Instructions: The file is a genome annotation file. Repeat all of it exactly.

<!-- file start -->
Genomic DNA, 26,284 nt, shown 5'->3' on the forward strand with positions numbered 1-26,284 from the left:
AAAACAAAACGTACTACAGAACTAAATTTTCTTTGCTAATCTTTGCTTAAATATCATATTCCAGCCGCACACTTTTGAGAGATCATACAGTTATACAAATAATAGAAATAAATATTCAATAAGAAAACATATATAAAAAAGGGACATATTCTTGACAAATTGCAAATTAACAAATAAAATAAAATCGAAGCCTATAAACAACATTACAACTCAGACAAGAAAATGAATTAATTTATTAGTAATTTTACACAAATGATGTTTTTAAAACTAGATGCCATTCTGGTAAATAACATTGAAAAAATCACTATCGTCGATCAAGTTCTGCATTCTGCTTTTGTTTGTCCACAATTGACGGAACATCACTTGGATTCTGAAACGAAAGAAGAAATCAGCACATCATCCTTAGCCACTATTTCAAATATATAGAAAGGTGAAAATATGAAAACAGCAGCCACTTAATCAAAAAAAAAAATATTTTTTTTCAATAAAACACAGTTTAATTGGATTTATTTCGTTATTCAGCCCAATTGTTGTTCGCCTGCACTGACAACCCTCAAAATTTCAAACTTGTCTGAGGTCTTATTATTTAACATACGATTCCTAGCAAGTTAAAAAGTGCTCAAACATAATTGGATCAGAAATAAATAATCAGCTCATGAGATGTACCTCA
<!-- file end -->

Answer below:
Genomic DNA, 26,284 nt, shown 5'->3' on the forward strand with positions numbered 1-26,284 from the left:
AAAACAAAACGTACTACAGAACTAAATTTTCTTTGCTAATCTTTGCTTAAATATCATATTCCAGCCGCACACTTTTGAGAGATCATACAGTTATACAAATAATAGAAATAAATATTCAATAAGAAAACATATATAAAAAAGGGACATATTCTTGACAAATTGCAAATTAACAAATAAAATAAAATCGAAGCCTATAAACAACATTACAACTCAGACAAGAAAATGAATTAATTTATTAGTAATTTTACACAAATGATGTTTTTAAAACTAGATGCCATTCTGGTAAATAACATTGAAAAAATCACTATCGTCGATCAAGTTCTGCATTCTGCTTTTGTTTGTCCACAATTGACGGAACATCACTTGGATTCTGAAACGAAAGAAGAAATCAGCACATCATCCTTAGCCACTATTTCAAATATATAGAAAGGTGAAAATATGAAAACAGCAGCCACTTAATCAAAAAAAAAAATATTTTTTTTCAATAAAACACAGTTTAATTGGATTTATTTCGTTATTCAGCCCAATTGTTGTTCGCCTGCACTGACAACCCTCAAAATTTCAAACTTGTCTGAGGTCTTATTATTTAACATACGATTCCTAGCAAGTTAAAAAGTGCTCAAACATAATTGGATCAGAAATAAATAATCAGCTCATGAGATGTACCTCA